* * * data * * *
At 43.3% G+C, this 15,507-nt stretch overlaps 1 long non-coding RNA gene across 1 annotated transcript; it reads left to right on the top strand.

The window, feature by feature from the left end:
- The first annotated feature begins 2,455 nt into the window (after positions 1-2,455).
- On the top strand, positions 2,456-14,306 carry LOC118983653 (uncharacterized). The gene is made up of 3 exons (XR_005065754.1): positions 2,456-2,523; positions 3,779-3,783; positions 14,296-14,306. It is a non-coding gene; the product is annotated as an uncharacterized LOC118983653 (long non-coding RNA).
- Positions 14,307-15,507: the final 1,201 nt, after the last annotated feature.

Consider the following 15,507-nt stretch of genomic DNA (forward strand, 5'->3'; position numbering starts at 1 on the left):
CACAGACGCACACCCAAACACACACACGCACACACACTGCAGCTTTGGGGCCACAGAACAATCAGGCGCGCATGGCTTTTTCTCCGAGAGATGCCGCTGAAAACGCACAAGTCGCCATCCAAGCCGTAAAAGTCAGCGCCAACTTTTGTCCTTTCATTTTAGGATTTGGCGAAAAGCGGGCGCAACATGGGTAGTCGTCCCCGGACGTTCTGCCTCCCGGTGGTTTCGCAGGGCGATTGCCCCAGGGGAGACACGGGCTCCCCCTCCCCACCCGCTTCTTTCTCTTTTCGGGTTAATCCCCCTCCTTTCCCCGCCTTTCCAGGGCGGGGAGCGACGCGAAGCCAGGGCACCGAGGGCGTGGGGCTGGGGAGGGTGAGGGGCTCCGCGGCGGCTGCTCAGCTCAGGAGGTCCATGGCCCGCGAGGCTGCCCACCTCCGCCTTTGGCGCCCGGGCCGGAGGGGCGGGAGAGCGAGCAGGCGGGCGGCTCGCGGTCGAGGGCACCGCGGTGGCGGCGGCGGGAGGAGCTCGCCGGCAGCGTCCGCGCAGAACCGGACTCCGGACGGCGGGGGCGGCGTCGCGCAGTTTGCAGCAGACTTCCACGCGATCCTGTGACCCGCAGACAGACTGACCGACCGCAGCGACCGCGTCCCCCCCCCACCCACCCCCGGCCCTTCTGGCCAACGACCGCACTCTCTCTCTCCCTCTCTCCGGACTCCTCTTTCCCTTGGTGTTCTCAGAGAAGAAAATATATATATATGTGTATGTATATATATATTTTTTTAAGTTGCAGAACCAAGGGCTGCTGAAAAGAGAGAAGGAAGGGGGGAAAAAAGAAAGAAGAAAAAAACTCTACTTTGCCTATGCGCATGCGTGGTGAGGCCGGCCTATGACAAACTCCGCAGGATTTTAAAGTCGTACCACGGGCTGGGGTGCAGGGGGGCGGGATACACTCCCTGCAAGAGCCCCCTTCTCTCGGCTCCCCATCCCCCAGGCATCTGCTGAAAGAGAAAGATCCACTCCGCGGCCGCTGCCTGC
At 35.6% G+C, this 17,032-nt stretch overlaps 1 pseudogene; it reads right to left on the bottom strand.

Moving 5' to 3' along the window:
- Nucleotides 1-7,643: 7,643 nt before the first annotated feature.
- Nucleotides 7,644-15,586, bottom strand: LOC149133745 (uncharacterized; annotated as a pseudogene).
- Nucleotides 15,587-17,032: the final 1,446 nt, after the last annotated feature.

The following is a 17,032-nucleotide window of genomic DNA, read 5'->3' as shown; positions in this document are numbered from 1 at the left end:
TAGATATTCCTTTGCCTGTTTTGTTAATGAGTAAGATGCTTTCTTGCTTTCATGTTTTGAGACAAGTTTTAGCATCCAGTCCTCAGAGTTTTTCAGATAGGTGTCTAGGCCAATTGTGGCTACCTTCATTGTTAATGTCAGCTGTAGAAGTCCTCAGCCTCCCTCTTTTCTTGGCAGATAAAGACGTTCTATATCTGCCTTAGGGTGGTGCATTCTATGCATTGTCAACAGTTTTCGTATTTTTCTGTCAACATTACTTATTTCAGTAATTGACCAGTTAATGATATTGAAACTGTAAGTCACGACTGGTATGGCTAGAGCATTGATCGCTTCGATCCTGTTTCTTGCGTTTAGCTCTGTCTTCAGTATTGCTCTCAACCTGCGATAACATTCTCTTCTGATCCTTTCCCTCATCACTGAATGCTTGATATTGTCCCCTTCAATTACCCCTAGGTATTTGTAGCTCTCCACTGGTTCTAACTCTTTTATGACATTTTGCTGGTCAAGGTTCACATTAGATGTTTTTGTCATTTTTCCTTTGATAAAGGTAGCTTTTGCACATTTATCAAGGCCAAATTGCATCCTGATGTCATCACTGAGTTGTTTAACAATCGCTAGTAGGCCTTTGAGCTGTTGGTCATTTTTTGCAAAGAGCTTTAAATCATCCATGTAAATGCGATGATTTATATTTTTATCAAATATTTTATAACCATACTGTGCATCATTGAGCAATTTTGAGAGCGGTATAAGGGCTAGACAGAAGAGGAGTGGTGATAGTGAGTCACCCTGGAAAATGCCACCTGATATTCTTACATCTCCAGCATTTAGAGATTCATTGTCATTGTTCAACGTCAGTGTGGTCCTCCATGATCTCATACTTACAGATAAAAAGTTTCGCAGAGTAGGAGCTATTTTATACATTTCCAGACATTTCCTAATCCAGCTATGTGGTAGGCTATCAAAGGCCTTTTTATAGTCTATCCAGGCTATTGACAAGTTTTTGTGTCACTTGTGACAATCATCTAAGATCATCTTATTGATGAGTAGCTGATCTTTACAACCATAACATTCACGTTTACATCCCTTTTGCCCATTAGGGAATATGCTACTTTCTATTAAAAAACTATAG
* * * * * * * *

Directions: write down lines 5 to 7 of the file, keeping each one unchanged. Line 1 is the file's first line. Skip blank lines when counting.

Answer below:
- Positions 14,307-15,507: the final 1,201 nt, after the last annotated feature.

Consider the following 15,507-nt stretch of genomic DNA (forward strand, 5'->3'; position numbering starts at 1 on the left):
CACAGACGCACACCCAAACACACACACGCACACACACTGCAGCTTTGGGGCCACAGAACAATCAGGCGCGCATGGCTTTTTCTCCGAGAGATGCCGCTGAAAACGCACAAGTCGCCATCCAAGCCGTAAAAGTCAGCGCCAACTTTTGTCCTTTCATTTTAGGATTTGGCGAAAAGCGGGCGCAACATGGGTAGTCGTCCCCGGACGTTCTGCCTCCCGGTGGTTTCGCAGGGCGATTGCCCCAGGGGAGACACGGGCTCCCCCTCCCCACCCGCTTCTTTCTCTTTTCGGGTTAATCCCCCTCCTTTCCCCGCCTTTCCAGGGCGGGGAGCGACGCGAAGCCAGGGCACCGAGGGCGTGGGGCTGGGGAGGGTGAGGGGCTCCGCGGCGGCTGCTCAGCTCAGGAGGTCCATGGCCCGCGAGGCTGCCCACCTCCGCCTTTGGCGCCCGGGCCGGAGGGGCGGGAGAGCGAGCAGGCGGGCGGCTCGCGGTCGAGGGCACCGCGGTGGCGGCGGCGGGAGGAGCTCGCCGGCAGCGTCCGCGCAGAACCGGACTCCGGACGGCGGGGGCGGCGTCGCGCAGTTTGCAGCAGACTTCCACGCGATCCTGTGACCCGCAGACAGACTGACCGACCGCAGCGACCGCGTCCCCCCCCCACCCACCCCCGGCCCTTCTGGCCAACGACCGCACTCTCTCTCTCCCTCTCTCCGGACTCCTCTTTCCCTTGGTGTTCTCAGAGAAGAAAATATATATATATGTGTATGTATATATATATTTTTTTAAGTTGCAGAACCAAGGGCTGCTGAAAAGAGAGAAGGAAGGGGGGAAAAAAGAAAGAAGAAAAAAACTCTACTTTGCCTATGCGCATGCGTGGTGAGGCCGGCCTATGACAAACTCCGCAGGATTTTAAAGTCGTACCACGGGCTGGGGTGCAGGGGGGCGGGATACACTCCCTGCAAGAGCCCCCTTCTCTCGGCTCCCCATCCCCCAGGCATCTGCTGAAAGAGAAAGATCCACTCCGCGGCCGCTGCCTGC